Trudeau used the televised address to summarize the contents of the throne speech unveiled just hours earlier.

The Liberals promised in the speech to do whatever they can to protect Canadian lives and help stave off another economy-crippling lockdown, including creating a federal “testing assistance response team” to meet the surge in demand, and targeted support to businesses forced to close due to local public health orders.

With millions of Canadians lives and livelihoods still teetering after the pandemic’s first wave, the Liberals promised to move ahead with a shift from emergency benefits to a more robust employment insurance system to incorporate COVID-19 supports. They’ve also reversed course on a planned end to the federal wage subsidy program, now saying they’ll extend it into next year.

But the immediate goals of the government to restart the economy and support Canadians are matched by the need of the Liberals, who hold a minority of seats in the House of Commons, to stay in power.

The eventual vote on the throne speech is a confidence motion and the Liberals need at least one of the three main opposition parties in the Commons to back their plan.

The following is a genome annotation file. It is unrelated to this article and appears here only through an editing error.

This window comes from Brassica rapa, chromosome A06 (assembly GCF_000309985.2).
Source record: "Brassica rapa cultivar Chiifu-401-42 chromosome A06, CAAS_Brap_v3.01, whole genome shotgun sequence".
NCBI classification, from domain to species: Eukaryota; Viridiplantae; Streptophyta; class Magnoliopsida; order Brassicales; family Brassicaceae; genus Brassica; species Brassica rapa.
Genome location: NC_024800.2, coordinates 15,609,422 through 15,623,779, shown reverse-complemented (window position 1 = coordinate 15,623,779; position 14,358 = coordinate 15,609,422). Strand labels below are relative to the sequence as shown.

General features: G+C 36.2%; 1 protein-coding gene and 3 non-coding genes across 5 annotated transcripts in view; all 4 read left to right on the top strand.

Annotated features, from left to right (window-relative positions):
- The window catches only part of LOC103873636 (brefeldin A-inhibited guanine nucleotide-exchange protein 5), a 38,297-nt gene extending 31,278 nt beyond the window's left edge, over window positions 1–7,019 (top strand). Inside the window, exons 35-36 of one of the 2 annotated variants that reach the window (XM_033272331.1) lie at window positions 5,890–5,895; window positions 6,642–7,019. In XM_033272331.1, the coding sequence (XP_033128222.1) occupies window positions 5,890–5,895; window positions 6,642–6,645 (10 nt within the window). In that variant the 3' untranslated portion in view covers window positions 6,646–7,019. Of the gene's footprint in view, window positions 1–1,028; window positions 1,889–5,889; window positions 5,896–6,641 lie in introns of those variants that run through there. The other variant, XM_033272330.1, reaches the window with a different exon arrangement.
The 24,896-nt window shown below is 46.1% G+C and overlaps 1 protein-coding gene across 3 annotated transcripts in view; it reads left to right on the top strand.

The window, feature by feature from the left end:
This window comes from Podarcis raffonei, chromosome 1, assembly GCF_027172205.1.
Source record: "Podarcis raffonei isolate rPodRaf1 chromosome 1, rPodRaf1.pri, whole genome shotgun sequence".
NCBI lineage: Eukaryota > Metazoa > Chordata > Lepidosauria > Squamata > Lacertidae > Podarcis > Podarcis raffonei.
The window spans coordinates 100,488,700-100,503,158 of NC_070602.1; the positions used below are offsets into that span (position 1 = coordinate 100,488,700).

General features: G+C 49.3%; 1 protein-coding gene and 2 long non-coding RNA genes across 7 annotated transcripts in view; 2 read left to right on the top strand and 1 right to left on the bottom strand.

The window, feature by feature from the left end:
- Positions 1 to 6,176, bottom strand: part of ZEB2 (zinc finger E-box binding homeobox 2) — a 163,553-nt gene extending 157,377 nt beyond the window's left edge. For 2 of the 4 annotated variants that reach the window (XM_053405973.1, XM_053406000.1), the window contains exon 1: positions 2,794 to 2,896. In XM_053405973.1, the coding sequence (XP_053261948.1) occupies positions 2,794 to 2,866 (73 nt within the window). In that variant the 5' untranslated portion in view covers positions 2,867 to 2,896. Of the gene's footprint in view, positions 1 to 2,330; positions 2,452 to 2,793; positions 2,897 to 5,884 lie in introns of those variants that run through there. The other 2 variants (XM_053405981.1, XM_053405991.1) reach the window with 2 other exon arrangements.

The Conservatives panned the speech Wednesday as being a case of “Ottawa-knows-best,” out of touch with Canadians’ needs and provincial powers.

“The prime minister had an opportunity to present a real plan to Canadians, and he didn’t do that,” said deputy party leader Candice Bergen.

NDP Leader Jagmeet Singh called the speech pretty words on paper. He said his party has two demands: make sure that the end of the Canada Emergency Response Benefit in lieu of an expanded employment insurance program doesn’t mean people actually get less money, and introduce paid sick leave.

“We’ve not decided yes or no on the throne speech,” Singh said.

“I’m saying we need to see some actions to back up these words.”

READ MORE: Liberals vow wage-subsidy extension to 2021, revamp of EI system in throne speech

Trudeau’s rivals dismissed his televised address as further proof the throne speech amounts to an election platform.

Opposition leaders will have a chance to respond. Conservative Leader Erin O’Toole, who is in isolation after testing positive for COVID-19, recorded his reply ahead of time.